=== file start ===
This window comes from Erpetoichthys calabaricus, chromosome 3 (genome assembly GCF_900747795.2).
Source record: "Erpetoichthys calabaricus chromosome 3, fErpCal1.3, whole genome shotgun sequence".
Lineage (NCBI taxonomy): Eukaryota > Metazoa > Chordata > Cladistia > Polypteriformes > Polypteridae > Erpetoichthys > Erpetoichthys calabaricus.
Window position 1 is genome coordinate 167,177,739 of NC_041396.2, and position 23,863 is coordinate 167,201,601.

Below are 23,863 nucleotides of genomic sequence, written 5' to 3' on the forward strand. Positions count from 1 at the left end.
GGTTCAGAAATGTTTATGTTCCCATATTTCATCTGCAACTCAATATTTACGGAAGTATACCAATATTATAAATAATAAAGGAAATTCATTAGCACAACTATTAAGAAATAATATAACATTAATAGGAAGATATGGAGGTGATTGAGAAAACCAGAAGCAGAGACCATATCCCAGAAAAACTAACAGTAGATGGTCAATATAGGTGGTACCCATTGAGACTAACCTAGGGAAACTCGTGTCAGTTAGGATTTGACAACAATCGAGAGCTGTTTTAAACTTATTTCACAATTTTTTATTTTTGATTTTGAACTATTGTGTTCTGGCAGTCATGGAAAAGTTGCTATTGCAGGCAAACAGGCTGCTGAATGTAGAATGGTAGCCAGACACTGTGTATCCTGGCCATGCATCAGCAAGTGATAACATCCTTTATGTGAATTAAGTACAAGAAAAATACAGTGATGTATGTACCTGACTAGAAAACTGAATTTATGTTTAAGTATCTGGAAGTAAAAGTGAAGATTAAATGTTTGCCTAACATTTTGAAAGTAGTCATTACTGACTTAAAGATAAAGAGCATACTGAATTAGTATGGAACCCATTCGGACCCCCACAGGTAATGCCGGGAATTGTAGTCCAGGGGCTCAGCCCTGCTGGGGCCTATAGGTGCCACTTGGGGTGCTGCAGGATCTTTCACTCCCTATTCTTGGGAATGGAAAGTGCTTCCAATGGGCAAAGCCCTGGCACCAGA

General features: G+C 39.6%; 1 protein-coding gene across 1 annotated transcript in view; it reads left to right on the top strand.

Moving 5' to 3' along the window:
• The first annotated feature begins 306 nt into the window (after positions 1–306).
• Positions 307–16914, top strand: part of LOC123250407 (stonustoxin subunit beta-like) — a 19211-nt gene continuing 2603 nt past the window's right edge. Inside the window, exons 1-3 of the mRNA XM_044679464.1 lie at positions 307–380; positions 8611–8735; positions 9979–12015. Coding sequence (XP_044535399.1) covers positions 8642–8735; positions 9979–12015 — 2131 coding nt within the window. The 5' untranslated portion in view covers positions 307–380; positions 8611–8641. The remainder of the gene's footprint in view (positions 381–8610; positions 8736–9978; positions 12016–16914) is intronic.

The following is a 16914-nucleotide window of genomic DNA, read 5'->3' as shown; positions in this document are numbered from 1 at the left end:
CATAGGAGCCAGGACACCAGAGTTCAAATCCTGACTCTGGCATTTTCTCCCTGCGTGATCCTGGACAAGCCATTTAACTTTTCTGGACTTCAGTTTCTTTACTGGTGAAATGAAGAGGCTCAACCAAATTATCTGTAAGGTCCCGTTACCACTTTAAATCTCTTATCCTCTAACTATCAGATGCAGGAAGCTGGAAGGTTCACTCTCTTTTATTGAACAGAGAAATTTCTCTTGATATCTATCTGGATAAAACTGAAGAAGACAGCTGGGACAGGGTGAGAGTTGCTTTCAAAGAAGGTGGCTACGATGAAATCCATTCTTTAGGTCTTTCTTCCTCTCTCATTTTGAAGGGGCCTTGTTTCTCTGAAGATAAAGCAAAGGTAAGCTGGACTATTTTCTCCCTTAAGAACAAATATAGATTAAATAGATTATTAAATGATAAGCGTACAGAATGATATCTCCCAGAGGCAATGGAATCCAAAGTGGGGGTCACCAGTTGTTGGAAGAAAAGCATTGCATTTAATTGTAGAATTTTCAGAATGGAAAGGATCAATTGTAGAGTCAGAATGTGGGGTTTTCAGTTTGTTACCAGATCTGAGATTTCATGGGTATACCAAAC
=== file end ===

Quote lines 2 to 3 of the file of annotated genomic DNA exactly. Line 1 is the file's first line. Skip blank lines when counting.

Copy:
Source record: "Erpetoichthys calabaricus chromosome 3, fErpCal1.3, whole genome shotgun sequence".
Lineage (NCBI taxonomy): Eukaryota > Metazoa > Chordata > Cladistia > Polypteriformes > Polypteridae > Erpetoichthys > Erpetoichthys calabaricus.